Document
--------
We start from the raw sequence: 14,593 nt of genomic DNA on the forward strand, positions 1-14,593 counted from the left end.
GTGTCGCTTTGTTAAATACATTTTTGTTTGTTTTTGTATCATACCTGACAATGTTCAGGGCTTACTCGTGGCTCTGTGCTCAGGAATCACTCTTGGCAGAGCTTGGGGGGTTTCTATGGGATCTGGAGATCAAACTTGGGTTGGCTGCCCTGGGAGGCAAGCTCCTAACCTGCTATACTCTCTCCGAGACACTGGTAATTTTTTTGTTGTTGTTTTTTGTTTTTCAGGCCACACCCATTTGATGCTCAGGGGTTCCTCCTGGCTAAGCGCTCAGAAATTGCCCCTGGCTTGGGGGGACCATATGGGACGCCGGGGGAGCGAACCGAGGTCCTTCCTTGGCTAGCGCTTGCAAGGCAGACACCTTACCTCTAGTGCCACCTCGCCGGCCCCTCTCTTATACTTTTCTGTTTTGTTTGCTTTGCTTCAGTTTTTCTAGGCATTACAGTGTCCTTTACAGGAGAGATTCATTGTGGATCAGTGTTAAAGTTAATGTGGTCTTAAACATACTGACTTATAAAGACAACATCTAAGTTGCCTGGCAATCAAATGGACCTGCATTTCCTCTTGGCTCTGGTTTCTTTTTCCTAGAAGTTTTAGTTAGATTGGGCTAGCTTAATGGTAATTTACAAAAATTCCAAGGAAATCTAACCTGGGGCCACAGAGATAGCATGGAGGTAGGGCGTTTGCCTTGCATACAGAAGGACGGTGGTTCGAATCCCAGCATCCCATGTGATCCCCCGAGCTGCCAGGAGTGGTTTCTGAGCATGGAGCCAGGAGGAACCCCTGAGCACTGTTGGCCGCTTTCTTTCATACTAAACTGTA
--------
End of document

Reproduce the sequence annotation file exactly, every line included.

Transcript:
We start from the raw sequence: 14,593 nt of genomic DNA on the forward strand, positions 1-14,593 counted from the left end.
GTGTCGCTTTGTTAAATACATTTTTGTTTGTTTTTGTATCATACCTGACAATGTTCAGGGCTTACTCGTGGCTCTGTGCTCAGGAATCACTCTTGGCAGAGCTTGGGGGGTTTCTATGGGATCTGGAGATCAAACTTGGGTTGGCTGCCCTGGGAGGCAAGCTCCTAACCTGCTATACTCTCTCCGAGACACTGGTAATTTTTTTGTTGTTGTTTTTTGTTTTTCAGGCCACACCCATTTGATGCTCAGGGGTTCCTCCTGGCTAAGCGCTCAGAAATTGCCCCTGGCTTGGGGGGACCATATGGGACGCCGGGGGAGCGAACCGAGGTCCTTCCTTGGCTAGCGCTTGCAAGGCAGACACCTTACCTCTAGTGCCACCTCGCCGGCCCCTCTCTTATACTTTTCTGTTTTGTTTGCTTTGCTTCAGTTTTTCTAGGCATTACAGTGTCCTTTACAGGAGAGATTCATTGTGGATCAGTGTTAAAGTTAATGTGGTCTTAAACATACTGACTTATAAAGACAACATCTAAGTTGCCTGGCAATCAAATGGACCTGCATTTCCTCTTGGCTCTGGTTTCTTTTTCCTAGAAGTTTTAGTTAGATTGGGCTAGCTTAATGGTAATTTACAAAAATTCCAAGGAAATCTAACCTGGGGCCACAGAGATAGCATGGAGGTAGGGCGTTTGCCTTGCATACAGAAGGACGGTGGTTCGAATCCCAGCATCCCATGTGATCCCCCGAGCTGCCAGGAGTGGTTTCTGAGCATGGAGCCAGGAGGAACCCCTGAGCACTGTTGGCCGCTTTCTTTCATACTAAACTGTA